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9 May 2017Americas

Sanofi seeks to prevent Praluent injunction

Sanofi and Regeneron have filed the latest round of their appeal to the US Court of Appeals for the Federal Circuit in a bid to stop an injunction against Praluent.

In January, Amgen obtained an injunction against the companies, meaning that they had to stop selling cholesterol-lowering medicine Praluent (alirocumab).

Amgen won a patent dispute at the US District Court for the District of Delaware after Praluent was found to have infringed claims of US patent numbers 8,829,165 and 8,859,741, which cover the drug Repatha (evolocumab).

A few days later, Sanofi and Regeneron revealed plans to appeal against the injunction, and in February, the companies secured a stay.

On Wednesday, May 3, Sanofi and Regeneron submitted a supplemental authority—the Federal Circuit’s decision in Nichia v Everlight Americas, dated April 28, 2017—to support their case.

In the Nichia case, the Federal Circuit reviewed the history of injunctions in patent infringement cases, including eBay v MercExchange, and held that a patentee “must prove that it meets all four equitable factors” of the eBay test to obtain a permanent injunction.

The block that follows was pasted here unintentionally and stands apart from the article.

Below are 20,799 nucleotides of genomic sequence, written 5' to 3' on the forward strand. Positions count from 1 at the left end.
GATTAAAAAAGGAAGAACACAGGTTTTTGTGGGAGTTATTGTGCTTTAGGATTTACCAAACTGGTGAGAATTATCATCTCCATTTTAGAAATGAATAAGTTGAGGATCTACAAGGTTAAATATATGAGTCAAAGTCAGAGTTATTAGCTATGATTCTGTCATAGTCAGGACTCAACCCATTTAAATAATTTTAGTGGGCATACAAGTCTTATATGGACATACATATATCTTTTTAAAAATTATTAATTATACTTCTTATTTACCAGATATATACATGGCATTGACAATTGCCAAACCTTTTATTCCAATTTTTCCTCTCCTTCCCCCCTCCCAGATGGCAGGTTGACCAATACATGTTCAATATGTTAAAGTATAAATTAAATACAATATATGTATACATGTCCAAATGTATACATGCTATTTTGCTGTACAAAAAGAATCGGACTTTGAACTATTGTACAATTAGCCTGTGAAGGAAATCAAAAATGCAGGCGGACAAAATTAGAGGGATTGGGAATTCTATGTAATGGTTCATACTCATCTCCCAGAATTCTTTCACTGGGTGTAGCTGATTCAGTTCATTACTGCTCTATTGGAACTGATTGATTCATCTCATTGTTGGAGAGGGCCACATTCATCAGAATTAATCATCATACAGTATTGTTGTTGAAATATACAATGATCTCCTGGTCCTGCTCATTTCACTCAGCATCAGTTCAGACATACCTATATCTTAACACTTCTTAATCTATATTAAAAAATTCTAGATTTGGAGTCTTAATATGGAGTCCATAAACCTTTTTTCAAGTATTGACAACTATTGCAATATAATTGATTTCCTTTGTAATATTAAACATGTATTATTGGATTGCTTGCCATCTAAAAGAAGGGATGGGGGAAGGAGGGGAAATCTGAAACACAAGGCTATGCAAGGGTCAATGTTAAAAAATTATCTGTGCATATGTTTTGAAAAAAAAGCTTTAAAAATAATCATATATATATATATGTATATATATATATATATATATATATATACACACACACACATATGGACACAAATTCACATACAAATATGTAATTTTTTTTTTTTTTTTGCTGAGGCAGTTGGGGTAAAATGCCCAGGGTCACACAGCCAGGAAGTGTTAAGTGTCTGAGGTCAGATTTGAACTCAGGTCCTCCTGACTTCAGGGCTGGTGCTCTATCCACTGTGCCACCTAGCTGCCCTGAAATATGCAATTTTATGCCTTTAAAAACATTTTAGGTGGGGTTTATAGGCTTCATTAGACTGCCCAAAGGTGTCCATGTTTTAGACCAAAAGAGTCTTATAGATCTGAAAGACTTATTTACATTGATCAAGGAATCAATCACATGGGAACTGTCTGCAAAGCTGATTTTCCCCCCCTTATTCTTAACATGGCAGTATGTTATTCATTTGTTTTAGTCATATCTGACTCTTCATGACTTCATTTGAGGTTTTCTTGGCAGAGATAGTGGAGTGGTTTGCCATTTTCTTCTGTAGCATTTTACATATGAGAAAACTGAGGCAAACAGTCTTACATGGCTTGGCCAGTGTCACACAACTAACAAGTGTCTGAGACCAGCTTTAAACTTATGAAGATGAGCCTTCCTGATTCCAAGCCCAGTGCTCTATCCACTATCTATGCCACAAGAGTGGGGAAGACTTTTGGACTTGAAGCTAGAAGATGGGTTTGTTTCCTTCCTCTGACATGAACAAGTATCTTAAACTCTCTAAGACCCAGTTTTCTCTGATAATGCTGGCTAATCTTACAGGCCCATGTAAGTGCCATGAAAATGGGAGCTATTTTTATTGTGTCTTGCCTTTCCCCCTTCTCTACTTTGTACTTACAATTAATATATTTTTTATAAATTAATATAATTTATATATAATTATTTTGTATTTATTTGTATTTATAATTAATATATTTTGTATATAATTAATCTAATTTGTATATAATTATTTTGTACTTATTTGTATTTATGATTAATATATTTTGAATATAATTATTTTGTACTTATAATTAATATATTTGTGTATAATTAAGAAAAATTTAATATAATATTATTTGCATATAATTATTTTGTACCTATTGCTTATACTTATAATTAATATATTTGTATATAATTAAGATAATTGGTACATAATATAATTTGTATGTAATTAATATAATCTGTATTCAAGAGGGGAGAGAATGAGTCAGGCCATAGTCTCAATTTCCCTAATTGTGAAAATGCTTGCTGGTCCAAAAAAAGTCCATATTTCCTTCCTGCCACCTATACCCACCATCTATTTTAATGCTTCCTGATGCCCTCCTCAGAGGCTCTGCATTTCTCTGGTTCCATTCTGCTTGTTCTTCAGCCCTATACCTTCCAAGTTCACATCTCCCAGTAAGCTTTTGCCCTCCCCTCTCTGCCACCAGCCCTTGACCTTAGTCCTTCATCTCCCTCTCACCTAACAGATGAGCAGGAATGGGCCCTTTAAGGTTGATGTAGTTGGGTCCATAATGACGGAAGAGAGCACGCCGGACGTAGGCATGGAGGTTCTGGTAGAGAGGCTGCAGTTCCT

Two of the factors require a plaintiff to show that it has suffered irreparable harm, and that remedies at law are inadequate to compensate for injuries.

Sanofi argued that Nichia is directly relevant.

“The district court granted a permanent injunction despite finding that Amgen had failed to establish one of the eBay factors—that the public interest not be disserved by an injunction.”

The company added: “Nichia makes clear, however, that the permanent injunction cannot stand.”

Amgen filed a response to Sanofi’s letter on Friday, May 5, claiming that the district court had “determined that the public interest weighed slightly against injunctive relief only because of a generalised public interest in ‘having a choice of drugs’ and then granted the injunction.”

The company also said that Sanofi’s argument of having more manufacturers of a life-saving good in the market is not a sufficient basis for denying injunctive relief.

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